Tip #11: Learn The Couponing Lingo
With just about any skill-set out there, there are specific terms, or “lingo” that go along with that skill-set.
I know next to nothing about sewing. Sure, I can sew on a button, sew back together a seam, and MAYBE put in a hem. Maybe.
But if I wanted to start sewing items to sell and help bring in money for our family, then I would need to learn A LOT more about sewing and one of the first things I would need to study & learn is the sewing LINGO.
The people who put together the patterns aren’t going to explain exactly what every word means every time. They are going to tell me that I need to do a backstitch and assume that since I am sewing that I know what that means.
So what does that have to do with couponing?
Well, I’m assuming that you are couponing to help bring in more money for your family. And, like sewing, couponing is a skill-set that has its own LINGO!
Couponing lingo can be a little overwhelming at first, so I wanted to create a guide to help you understand some of the different terms that I (and most other couponers) use.
When a date is listed next to a coupon, the date is the date of the paper that that coupon was in. For example, if I put “2/8 RP” after a coupon, then that means that it came from the Red Plum coupon insert that came out on February 8th.
Here is the couponing lingo that you will find here at Surviving The Stores:
$/x: A certain dollar amount off of a certain number of items. For example, $1/1 is one dollar off one item and $1/2 is one dollar off two items.
x/$: How many items you can get for a certain dollar amount. For example, if I put 5/$10 then that means that five items will cost ten dollars total.
Blinkies: Coupons near the product, usually from a box that has a red blinking light on the top. When you take one coupon out the machine will spit out another one.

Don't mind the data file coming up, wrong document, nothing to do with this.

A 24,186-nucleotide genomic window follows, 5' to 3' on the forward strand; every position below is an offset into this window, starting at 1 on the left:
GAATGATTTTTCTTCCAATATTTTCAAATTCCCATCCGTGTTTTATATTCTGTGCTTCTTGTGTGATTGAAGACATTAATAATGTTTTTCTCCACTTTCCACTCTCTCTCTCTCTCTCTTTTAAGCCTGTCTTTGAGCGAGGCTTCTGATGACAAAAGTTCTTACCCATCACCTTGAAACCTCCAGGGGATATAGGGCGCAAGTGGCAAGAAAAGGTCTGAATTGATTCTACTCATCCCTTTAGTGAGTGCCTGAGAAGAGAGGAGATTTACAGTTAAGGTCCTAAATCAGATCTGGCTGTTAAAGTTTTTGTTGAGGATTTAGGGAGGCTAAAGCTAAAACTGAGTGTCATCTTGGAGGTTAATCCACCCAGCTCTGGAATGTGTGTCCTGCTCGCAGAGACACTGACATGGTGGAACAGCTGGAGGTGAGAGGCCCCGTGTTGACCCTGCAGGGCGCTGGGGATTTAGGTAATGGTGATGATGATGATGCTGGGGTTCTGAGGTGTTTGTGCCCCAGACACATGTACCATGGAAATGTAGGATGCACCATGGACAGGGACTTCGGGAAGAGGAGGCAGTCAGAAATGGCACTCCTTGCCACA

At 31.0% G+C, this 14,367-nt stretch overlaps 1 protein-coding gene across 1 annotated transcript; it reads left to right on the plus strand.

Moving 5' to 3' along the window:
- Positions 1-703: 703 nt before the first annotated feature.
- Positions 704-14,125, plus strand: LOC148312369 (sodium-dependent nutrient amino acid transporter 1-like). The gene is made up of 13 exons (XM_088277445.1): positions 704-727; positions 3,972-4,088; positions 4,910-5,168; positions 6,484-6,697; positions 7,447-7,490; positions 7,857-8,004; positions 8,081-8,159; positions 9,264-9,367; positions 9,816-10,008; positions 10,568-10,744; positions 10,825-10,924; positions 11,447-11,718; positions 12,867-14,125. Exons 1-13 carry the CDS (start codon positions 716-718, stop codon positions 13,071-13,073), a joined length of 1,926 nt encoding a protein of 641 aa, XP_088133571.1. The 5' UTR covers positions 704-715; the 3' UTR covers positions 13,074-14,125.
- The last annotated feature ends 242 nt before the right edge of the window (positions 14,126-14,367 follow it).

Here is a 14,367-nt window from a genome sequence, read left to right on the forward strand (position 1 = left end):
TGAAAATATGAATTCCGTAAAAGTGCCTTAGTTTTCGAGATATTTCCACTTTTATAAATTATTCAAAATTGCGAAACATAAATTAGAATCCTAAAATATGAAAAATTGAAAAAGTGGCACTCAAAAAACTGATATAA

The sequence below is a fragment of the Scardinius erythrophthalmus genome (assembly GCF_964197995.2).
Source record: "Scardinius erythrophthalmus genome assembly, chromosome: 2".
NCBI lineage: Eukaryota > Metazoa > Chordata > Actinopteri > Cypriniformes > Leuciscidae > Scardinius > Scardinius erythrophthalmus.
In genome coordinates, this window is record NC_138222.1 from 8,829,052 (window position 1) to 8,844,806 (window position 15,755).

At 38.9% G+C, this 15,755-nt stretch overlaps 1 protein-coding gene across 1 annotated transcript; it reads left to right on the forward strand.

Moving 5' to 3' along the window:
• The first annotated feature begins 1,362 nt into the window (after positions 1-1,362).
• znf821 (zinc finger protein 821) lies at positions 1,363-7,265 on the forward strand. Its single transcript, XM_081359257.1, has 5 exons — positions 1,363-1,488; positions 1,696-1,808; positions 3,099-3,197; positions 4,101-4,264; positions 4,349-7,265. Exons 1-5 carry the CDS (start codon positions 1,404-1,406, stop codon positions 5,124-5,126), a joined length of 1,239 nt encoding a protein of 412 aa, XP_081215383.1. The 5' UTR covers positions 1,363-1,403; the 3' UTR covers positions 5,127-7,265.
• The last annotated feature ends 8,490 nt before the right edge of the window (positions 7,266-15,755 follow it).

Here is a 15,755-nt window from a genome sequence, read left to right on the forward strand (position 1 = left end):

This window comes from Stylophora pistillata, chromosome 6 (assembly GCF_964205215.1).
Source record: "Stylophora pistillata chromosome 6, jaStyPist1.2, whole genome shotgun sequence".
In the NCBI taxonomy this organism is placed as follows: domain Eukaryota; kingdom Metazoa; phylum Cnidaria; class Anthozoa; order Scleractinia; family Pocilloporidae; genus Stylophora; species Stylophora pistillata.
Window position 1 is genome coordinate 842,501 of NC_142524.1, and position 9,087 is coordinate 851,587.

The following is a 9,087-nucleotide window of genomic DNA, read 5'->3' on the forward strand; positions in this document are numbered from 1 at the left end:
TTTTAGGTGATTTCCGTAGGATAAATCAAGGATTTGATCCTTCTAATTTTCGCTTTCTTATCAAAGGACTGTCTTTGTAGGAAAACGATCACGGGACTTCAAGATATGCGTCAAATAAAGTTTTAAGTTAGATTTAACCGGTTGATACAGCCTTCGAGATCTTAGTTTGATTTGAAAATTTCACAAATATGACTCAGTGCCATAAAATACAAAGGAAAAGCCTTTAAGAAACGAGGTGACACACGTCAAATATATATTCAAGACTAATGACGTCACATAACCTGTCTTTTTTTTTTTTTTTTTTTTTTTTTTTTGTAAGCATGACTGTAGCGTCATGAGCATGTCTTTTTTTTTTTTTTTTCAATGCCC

BOGO or B1G1: Buy One Get One Free
CAT or Catalina: Coupon that prints out at the register after your purchase (sometimes it is attached to your receipt and sometimes it comes from a separate machine)
CRT: Cash register tape/ticket – these print out in the store and are generally store coupons that can be used with a mfg coupon. The $5/$25 ($5 off a $25 purchase) CVS coupons are considered CRTs.
ECB: CVS Extra Care Bucks are store coupons that print at the bottom of your receipt and can be spent like cash on anything at CVS except prescriptions, alcohol, tobacco, gift cards or lottery tickets. ECBs generally expire one month from when they are issued.
EXP: Expiration Date
FAR: Free After Rebate
GC: Gift Card
GM: General Mills coupon insert in the Sunday paper
IVC: Walgreen’s Instant Value Coupon – these are in their monthly catalogue
IP: Internet Printable Coupon
Mailer: Coupons that you receive in the mail
MFG: Manufacturer’s Coupon
MIR: Mail In Rebate
OOP: Out of Pocket
OYNO: On your next order
P&G: Proctor & Gamble coupon insert in the Sunday paper
Peelie: Coupon that is stuck to the package and you have to peel it off. You don’t have to use the peelie on that product (you can save it for later), but you must buy the product that the peelie is on (you can’t just take the peelies off without buying the product).
PSA: Prices Starting At
RP: Red Plum coupon insert in the Sunday paper
RR: Register Rewards from Walgreens, which are store coupons that print from the Catalina machine next tot he register. They can be spent like cash in Walgreens on anything except prescriptions, alcohol, tobacco, gift cards or lottery tickets. They generally expire two weeks from when they print.
SCR: Single Check Rebate from Rite Aid – you fill this out online to get money back on certain purchases
SS: Smart Source coupon insert in the Sunday paper
Stacking: Using a store coupon with a MFG coupon (for example, using a $1 Target coupon and a $1 MFG coupon on one item)
Tearpad: A pad with several coupons (sometimes refund forms) hanging from a store shelf or display
UPR: +UP Rewards – Rite Aid rewards that you get back at the register – you can use these rewards like cash on future Rite Aid purchases
VV: Video Values – you watch these videos on the Rite Aid website to get coupons for certain products (coupons only valid at Rite Aid)
Winetag or WT: A coupon found in the wine section or hanging on wine bottles
WYB: When You Buy
YMMV: Your Mileage May Vary (the deal might be good in one place, or one manager may allow it, but it might not work somewhere else)
I hope that helps to clear up any confusion about couponing lingo here on Surviving The Stores! Please let me know in the comments if you have any questions, or if you think there’s another term that should be added. 🙂
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